First Impressions: Savage Wolverine #1

Savage Wolverine #1, 2013, Frank ChoTITLE: Savage Wolverine #1
PRICE: $3.99
RELEASED: January 16, 2013

By Rob Siebert
Editor, Fanboy Wonder

I’m not sure if I’m any more of a Wolverine fan after reading the debut issue of Savage Wolverine. But I’m a Shanna the She-Devil fan for sure!

After Shanna and handful of S.H.I.E.L.D. agents crash into the Savage Land during a cartography mission, Wolverine is dispatched to save them. But the Savage Land lives up to its name, as Wolvie faces off against hostile natives, and even a few cranky dinosaurs.

Frank Cho’s amazingly gorgeous art is almost enough of a reason on its own to pick Savage up. His rendition of Shanna the She-Devil is pure cheesecake. Particularly enjoyable was the full page, full body profile shot of our muscular and powerful, yet most definitely feminine heroine laid out against a page consisting largely of white space, with panels depicting the S.H.I.E.L.D group’s predicament almost extending from her body. It’s a gorgeous page. Though I’m not expecting my girlfriend (or anybody‘s girlfriend for that matter) to be much of a Shanna fan after this issue.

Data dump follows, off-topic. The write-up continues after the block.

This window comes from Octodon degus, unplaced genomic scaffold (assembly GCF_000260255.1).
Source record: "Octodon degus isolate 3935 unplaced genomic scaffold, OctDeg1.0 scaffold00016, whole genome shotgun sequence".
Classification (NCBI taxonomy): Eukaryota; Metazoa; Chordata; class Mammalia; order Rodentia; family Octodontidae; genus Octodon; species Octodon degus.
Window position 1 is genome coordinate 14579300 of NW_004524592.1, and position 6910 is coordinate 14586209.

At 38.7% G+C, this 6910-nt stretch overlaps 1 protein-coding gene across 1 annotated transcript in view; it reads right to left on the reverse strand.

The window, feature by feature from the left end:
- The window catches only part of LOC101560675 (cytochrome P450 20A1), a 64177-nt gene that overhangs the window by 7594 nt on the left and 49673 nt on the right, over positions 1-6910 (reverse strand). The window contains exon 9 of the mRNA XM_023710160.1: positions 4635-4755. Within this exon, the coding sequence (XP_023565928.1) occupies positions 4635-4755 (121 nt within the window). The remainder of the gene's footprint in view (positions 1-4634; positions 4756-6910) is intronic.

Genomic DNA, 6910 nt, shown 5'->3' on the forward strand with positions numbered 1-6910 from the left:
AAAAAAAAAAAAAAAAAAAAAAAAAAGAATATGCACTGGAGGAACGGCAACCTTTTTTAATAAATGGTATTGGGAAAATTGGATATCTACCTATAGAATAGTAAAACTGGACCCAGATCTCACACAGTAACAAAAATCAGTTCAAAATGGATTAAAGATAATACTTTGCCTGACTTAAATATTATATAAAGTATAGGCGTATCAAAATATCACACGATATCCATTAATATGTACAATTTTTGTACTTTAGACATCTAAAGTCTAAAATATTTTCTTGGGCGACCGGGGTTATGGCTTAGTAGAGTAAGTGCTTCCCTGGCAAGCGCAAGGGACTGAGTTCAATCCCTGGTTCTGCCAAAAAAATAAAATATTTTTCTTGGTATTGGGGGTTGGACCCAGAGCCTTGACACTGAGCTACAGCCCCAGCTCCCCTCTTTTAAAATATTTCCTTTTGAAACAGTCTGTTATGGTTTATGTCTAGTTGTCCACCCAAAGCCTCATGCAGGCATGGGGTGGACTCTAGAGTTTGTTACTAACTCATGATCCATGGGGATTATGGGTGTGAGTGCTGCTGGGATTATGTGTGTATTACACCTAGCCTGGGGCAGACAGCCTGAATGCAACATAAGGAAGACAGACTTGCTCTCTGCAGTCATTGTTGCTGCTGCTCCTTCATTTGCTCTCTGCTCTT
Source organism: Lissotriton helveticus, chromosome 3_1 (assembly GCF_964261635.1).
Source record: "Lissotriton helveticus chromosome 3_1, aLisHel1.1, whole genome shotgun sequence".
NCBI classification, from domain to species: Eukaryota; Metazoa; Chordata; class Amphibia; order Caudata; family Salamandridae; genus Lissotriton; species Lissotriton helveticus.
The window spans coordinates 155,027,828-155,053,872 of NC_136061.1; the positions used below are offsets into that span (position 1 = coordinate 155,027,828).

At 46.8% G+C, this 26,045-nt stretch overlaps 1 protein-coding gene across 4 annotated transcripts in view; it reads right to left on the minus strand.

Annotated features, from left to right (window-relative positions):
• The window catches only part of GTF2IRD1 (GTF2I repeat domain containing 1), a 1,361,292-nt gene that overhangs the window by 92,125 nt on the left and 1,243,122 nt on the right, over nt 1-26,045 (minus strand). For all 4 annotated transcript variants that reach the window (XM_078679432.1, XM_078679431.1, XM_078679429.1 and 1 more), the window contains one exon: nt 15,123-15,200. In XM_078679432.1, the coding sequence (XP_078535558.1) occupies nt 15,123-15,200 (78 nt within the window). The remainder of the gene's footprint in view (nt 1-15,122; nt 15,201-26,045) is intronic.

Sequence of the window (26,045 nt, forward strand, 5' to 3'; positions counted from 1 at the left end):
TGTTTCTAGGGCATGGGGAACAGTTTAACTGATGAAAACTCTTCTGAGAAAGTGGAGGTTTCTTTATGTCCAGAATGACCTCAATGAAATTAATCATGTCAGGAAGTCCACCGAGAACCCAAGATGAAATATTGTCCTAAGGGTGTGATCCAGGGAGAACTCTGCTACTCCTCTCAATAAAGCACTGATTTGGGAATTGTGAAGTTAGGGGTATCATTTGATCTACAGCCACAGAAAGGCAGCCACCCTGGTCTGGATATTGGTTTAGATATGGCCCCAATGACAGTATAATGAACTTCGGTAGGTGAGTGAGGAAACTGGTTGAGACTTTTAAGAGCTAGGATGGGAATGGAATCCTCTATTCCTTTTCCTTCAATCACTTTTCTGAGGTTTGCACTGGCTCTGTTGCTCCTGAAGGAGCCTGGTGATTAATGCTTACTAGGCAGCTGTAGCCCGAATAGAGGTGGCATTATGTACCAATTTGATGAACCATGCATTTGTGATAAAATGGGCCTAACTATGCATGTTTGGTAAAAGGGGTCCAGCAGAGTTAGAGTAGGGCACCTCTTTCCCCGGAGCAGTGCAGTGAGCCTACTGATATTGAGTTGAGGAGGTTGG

Savage Wolverine #1, 2013The way Cho plays with white space in his layouts is also very interesting. Whether he uses it to draw focus to certain things, such as the lovely Shanna in the aforementioned page, or simply as a way to guide readers through the layout, it makes for a very interesting visual journey.

The curious thing about the story being told, at least at this point, is that despite having his name on the book, Wolverine doesn’t really need to be there. Based on what we’ve seen so far, Cho could simply have made this a Shanna the She-Devil story about survival in the Savage Land. The only reason Wolverine seems to be there is to make the story more marketable to casual fans. Mind you, we’re only one chapter in. But that’s the vibe I’m getting so far.

The Logan we get from Cho juxtaposes the character’s trademark penchant for blood and violence with a relaxed, analytical side one might expect from a hero with this much experience. When we first see him, he’s analyzing his surroundings, drawing conclusions based on the climate and the presence of things like volcanic ash. Then he tangles with a dinosaur. Moments later, we see him label a group of natives as neanderthals based on the spread of their toes. And then he’s chopping their limbs off. It’s not necessarily what you’d expect from a book called Savage Wolverine, but it’s interesting to watch nevertheless.Whether readers will enjoy this issue likely depends on their level of enjoyment for Cho’s art. For Cho’s fans, this is a can’t miss book. For Wolverine fans, the verdict is still out.

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